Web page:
As the year draws to a close for UTS with the conclusion of Spring session, the LX Transformation process is still in full swing. Postgraduate course teams have been brought together to plan, map and find opportunities to improve the student experience across their course through the Whole of Course Engagement process. For those waiting for the Undergraduate transformation, this process can seem daunting, so we sat down with academics to provide a quick snapshot into their Whole of Course process and see what advice they have for Course Teams in 2020.

Recently I spoke with Gabriela Quintana Vigiola, Lecturer in Planning at the School of Built Environment. Gabriela is also the Course Director for a small team of eight academics, three of whom are permanent full-time academics.

Many course teams may never have sat down together in one room, but due to the size, structure and reaccreditation demands of the course, Gabriela’s team has already come together throughout the academic year to ensure that their course meets the requirements of both the students and the University. This unique organisation of the course impacts the transformation experience, and while the initial Course team meet-ups were helpful to sit down together, Gabriela’s team found greater value in the hands-on workshops. These workshops helped them to begin the process of visually mapping courses as they started to plan their subject sites within Canvas.

Q. Did any priorities surface for you and your course team during these meetups?

A common and consistent use of the discussion board for every assignment.

Using a discussion board where students post questions and engage with each other for answers relieves pressure on academics to answer student queries, which may at times be duplicated for assignments. Utilising a discussion board in each subject helps to provide consistency, avoid confusion and encourage a collaborative culture among students.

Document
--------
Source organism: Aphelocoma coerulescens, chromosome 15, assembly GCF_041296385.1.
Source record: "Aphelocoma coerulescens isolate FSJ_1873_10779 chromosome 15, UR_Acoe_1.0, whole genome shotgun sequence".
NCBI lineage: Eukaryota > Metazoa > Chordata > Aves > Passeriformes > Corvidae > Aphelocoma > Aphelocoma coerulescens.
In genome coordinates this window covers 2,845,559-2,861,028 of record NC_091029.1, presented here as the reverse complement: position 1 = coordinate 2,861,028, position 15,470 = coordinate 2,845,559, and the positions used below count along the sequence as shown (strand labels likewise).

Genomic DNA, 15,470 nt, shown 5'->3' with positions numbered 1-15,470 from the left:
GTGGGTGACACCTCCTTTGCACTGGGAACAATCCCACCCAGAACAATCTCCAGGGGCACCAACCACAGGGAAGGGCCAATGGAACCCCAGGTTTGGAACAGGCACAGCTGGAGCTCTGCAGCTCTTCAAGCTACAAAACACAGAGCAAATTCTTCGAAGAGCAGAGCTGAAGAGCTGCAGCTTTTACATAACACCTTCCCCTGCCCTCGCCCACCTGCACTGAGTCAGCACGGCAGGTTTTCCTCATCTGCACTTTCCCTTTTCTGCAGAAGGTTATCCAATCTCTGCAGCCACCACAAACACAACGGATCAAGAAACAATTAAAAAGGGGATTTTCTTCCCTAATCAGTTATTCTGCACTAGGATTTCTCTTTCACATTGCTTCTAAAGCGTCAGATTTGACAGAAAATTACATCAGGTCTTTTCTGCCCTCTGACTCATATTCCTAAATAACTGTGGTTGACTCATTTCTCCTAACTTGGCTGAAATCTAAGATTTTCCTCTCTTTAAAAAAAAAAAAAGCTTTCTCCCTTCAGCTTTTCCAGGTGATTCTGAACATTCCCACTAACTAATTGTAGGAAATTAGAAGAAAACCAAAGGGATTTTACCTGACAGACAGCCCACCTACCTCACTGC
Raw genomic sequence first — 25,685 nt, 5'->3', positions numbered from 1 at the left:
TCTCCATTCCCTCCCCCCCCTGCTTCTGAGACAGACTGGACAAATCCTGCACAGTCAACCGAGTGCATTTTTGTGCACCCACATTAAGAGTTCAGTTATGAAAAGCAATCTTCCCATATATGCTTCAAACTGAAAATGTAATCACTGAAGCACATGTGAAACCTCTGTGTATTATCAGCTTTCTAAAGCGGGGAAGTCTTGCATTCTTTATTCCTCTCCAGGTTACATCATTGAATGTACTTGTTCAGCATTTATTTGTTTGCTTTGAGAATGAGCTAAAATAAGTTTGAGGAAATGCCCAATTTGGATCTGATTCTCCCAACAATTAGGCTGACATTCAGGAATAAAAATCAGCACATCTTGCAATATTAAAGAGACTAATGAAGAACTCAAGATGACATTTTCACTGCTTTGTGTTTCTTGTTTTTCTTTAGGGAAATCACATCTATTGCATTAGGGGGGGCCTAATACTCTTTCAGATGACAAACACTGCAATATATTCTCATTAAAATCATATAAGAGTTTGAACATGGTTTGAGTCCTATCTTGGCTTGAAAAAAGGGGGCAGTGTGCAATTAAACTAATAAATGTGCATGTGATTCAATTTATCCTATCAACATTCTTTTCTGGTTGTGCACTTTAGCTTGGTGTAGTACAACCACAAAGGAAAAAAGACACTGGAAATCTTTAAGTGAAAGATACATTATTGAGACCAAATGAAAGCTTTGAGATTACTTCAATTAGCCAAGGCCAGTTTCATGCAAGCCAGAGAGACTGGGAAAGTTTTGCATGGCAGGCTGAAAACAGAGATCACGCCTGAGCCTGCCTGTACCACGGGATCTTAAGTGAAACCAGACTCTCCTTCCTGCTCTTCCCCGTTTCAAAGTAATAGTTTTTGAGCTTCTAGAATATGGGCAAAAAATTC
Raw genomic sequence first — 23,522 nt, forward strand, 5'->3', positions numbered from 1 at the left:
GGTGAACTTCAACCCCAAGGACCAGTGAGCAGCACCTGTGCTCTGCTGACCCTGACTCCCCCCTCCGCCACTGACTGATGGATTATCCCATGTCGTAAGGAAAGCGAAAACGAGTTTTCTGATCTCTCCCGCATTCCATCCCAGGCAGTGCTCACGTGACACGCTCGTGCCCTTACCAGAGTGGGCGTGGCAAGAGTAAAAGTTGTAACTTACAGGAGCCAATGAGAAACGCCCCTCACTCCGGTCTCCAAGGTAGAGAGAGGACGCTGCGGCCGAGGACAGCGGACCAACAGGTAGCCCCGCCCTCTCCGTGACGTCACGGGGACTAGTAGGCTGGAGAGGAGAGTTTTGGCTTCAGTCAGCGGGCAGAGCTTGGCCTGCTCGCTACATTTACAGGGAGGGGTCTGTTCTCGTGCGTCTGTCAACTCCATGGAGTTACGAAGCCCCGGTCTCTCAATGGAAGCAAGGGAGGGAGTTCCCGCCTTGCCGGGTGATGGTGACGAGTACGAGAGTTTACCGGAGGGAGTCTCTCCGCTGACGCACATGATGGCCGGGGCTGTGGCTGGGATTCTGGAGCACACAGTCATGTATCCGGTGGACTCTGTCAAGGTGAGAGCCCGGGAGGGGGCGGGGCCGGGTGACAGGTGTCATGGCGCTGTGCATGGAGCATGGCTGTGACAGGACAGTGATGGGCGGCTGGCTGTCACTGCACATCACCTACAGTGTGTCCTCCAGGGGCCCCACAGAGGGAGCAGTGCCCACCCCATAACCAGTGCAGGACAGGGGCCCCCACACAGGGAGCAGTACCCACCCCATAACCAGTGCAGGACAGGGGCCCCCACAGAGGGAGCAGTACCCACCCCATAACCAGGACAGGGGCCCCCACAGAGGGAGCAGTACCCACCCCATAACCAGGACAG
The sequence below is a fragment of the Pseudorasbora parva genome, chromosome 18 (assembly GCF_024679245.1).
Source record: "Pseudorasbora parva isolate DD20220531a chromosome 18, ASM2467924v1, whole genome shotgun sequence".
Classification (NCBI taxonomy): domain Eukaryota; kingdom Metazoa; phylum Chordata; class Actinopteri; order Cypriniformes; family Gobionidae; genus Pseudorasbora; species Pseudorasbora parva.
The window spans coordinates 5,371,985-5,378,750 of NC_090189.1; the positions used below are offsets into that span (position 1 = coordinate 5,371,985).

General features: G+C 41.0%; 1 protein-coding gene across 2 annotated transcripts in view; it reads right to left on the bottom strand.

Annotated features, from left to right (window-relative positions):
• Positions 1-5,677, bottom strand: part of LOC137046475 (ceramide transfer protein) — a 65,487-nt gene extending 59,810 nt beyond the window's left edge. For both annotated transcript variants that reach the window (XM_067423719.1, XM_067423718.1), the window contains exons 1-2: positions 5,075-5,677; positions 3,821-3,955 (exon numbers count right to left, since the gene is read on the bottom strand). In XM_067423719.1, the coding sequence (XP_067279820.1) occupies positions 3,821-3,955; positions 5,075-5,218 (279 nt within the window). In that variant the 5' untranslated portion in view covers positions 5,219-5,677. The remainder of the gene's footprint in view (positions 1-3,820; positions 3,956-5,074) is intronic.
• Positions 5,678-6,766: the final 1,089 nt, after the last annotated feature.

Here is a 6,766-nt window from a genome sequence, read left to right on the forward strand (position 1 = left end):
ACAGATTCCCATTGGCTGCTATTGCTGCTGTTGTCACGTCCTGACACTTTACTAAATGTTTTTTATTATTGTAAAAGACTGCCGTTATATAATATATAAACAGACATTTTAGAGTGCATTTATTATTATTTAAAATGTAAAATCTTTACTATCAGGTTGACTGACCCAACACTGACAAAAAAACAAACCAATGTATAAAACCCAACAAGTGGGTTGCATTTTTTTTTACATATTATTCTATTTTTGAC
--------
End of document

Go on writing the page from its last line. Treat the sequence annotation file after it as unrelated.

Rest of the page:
Q. Do you have any advice for course teams that are about to enter into the Whole of Course Process?

“Understand your timeline” Gabriela says, with a quick glance at the comprehensive calendar behind her. Balancing the LX Transformation and session requirements is always challenging at first. To get on top of this, Gabriela scheduled the first few workshops prior to the end of the Spring session, helping to bring the course team together and stay engaged.

Taking the time to keep in touch with your course team is essential, whether it be checking in on their progress in a group or in one-on-one meetings to understand if they need more support.

“Considering the massive change, it’s a learning process for everyone.”

Gabriela’s team faces a unique challenge – many subjects in the course do not conform to the modular design of Canvas, as they focus on in-person research seminars, particularly within Gabriela’s subject. As part of the tailored support provided by the LXT team, new templates for unique subjects such as these are in the works to make sure that all subjects are equally supported throughout the process.

With hands-on learning and workshops as the most beneficial support for Gabriela and her team, she found the team at the LX.lab really helpful, especially as this allowed her to redirect causal academics for extra training and workshops throughout the session and plans to continue using their support.

And her advice for other course teams?

“Be open to it”

What comes next?

For Gabriela and her team the end of session is drawing close which means piles of marking. After this, they plan to build on the basic subject sites they have in Canvas, drawing on new templates and the help of the LX.lab.

Gabriela is looking forward to the development of Subject sites in Canvas, with the hope that the integration of systems and the streamlining of tools will make the online component of UTS better for both academics and students alike.

Looking for more?

If you’re looking to know more about the LX Transformation, don’t hesitate to get involved. There are ongoing workshops and events at the LX.Lab as well as more information available at

If you have any questions, contact us at

Feature image by Josh Felise.

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